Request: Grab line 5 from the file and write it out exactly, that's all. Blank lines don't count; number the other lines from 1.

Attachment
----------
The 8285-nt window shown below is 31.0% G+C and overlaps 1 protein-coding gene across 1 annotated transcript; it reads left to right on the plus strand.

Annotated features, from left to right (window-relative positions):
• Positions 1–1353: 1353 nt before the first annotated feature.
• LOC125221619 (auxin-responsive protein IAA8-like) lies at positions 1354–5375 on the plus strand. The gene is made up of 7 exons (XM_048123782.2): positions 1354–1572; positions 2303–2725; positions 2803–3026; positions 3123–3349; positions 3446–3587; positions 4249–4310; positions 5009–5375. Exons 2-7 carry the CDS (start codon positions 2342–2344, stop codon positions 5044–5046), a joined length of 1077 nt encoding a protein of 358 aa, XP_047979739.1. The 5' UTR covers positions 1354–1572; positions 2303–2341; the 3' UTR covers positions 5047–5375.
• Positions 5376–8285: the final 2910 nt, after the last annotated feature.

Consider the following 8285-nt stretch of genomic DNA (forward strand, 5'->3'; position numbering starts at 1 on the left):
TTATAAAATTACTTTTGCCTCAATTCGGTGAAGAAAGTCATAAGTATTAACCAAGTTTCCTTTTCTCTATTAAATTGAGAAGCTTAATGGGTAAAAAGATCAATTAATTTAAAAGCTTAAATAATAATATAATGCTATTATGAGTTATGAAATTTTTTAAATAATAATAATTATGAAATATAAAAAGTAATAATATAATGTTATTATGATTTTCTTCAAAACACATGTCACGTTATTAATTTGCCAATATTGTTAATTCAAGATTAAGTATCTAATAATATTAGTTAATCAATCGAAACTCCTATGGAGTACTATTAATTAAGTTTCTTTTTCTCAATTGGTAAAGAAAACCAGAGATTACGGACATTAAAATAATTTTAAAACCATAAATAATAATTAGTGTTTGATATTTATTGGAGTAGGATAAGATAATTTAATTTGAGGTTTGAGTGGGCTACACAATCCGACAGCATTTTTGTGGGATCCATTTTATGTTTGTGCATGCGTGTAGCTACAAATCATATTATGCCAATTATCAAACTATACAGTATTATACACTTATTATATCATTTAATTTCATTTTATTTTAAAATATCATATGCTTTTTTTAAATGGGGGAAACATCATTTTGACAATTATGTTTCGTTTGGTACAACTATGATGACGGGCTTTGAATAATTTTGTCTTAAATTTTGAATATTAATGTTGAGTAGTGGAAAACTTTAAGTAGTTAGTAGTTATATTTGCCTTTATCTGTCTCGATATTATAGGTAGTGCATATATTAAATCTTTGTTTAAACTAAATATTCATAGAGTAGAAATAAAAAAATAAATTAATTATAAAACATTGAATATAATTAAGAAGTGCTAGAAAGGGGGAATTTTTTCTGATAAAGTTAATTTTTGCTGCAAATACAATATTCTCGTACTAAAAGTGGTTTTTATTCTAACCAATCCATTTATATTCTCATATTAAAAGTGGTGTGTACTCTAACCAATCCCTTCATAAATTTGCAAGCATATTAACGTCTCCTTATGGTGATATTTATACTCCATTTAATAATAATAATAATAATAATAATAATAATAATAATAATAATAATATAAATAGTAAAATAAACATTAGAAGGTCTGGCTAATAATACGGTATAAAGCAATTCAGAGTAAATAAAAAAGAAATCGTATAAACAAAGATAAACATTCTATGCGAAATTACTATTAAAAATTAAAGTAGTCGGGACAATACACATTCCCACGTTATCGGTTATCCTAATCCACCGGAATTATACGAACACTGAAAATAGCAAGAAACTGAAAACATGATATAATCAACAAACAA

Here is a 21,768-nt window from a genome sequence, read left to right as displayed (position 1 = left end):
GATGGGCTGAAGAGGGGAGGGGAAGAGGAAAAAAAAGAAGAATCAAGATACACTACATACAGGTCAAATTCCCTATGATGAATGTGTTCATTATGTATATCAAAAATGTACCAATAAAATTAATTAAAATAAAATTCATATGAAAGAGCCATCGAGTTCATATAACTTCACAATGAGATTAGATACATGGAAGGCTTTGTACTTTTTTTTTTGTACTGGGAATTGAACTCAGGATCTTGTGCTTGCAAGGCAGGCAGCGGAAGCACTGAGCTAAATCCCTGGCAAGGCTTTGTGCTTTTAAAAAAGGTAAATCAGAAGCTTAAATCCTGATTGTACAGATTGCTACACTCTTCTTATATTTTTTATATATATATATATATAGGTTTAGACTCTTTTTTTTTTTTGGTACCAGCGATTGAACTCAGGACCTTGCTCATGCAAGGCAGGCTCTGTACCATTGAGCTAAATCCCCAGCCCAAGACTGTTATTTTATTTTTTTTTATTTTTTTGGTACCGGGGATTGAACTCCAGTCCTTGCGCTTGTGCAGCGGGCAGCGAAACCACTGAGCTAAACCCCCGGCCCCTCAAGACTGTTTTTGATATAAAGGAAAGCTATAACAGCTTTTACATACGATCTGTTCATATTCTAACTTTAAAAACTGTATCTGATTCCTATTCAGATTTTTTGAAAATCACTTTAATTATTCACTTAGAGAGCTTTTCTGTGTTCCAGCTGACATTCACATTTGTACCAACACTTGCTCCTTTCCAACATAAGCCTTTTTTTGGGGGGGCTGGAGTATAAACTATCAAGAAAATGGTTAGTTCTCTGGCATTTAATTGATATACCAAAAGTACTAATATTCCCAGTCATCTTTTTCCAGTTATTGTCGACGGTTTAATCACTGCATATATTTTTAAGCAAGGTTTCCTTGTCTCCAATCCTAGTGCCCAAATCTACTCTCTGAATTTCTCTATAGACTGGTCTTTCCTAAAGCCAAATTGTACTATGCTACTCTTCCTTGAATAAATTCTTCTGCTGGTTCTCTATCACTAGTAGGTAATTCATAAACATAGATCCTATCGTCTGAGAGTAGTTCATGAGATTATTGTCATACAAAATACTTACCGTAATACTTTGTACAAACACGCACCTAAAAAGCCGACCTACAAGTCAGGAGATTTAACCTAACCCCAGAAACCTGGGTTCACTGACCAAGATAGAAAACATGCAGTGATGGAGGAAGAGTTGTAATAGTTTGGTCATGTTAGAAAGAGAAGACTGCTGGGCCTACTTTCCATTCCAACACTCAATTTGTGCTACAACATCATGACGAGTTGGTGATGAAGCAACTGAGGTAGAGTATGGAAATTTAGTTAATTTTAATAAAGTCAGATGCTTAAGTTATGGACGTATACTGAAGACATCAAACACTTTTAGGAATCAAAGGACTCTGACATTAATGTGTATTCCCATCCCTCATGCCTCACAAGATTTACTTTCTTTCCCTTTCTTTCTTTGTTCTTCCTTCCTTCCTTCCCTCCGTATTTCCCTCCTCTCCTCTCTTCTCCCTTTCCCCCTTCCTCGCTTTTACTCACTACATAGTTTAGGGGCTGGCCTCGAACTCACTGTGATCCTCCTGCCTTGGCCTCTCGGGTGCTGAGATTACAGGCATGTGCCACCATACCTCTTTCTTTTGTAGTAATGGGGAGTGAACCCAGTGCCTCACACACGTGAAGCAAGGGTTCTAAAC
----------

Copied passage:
• Positions 5376–8285: the final 2910 nt, after the last annotated feature.